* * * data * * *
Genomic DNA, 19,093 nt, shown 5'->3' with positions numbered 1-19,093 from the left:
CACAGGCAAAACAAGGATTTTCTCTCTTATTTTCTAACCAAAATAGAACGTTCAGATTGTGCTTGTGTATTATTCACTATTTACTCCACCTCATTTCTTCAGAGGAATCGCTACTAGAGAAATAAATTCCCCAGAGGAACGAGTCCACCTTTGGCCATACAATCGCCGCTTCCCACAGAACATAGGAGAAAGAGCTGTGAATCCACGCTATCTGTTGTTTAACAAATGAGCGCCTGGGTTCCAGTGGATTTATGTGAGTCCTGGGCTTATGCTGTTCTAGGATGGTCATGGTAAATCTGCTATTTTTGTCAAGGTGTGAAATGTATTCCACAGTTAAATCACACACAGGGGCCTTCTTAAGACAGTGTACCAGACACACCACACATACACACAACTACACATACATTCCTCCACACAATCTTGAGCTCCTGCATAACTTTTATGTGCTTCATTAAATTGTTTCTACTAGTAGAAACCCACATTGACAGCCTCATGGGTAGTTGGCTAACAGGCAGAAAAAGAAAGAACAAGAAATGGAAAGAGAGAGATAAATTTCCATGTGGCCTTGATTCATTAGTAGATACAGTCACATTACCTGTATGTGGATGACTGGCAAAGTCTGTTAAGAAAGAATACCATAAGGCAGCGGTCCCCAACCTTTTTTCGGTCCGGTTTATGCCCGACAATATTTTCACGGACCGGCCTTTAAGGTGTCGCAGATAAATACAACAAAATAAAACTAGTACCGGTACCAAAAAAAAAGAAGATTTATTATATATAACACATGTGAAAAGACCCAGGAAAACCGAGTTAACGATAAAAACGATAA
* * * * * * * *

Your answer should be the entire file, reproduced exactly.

Genomic DNA, 19,093 nt, shown 5'->3' with positions numbered 1-19,093 from the left:
CACAGGCAAAACAAGGATTTTCTCTCTTATTTTCTAACCAAAATAGAACGTTCAGATTGTGCTTGTGTATTATTCACTATTTACTCCACCTCATTTCTTCAGAGGAATCGCTACTAGAGAAATAAATTCCCCAGAGGAACGAGTCCACCTTTGGCCATACAATCGCCGCTTCCCACAGAACATAGGAGAAAGAGCTGTGAATCCACGCTATCTGTTGTTTAACAAATGAGCGCCTGGGTTCCAGTGGATTTATGTGAGTCCTGGGCTTATGCTGTTCTAGGATGGTCATGGTAAATCTGCTATTTTTGTCAAGGTGTGAAATGTATTCCACAGTTAAATCACACACAGGGGCCTTCTTAAGACAGTGTACCAGACACACCACACATACACACAACTACACATACATTCCTCCACACAATCTTGAGCTCCTGCATAACTTTTATGTGCTTCATTAAATTGTTTCTACTAGTAGAAACCCACATTGACAGCCTCATGGGTAGTTGGCTAACAGGCAGAAAAAGAAAGAACAAGAAATGGAAAGAGAGAGATAAATTTCCATGTGGCCTTGATTCATTAGTAGATACAGTCACATTACCTGTATGTGGATGACTGGCAAAGTCTGTTAAGAAAGAATACCATAAGGCAGCGGTCCCCAACCTTTTTTCGGTCCGGTTTATGCCCGACAATATTTTCACGGACCGGCCTTTAAGGTGTCGCAGATAAATACAACAAAATAAAACTAGTACCGGTACCAAAAAAAAAGAAGATTTATTATATATAACACATGTGAAAAGACCCAGGAAAACCGAGTTAACGATAAAAACGATAA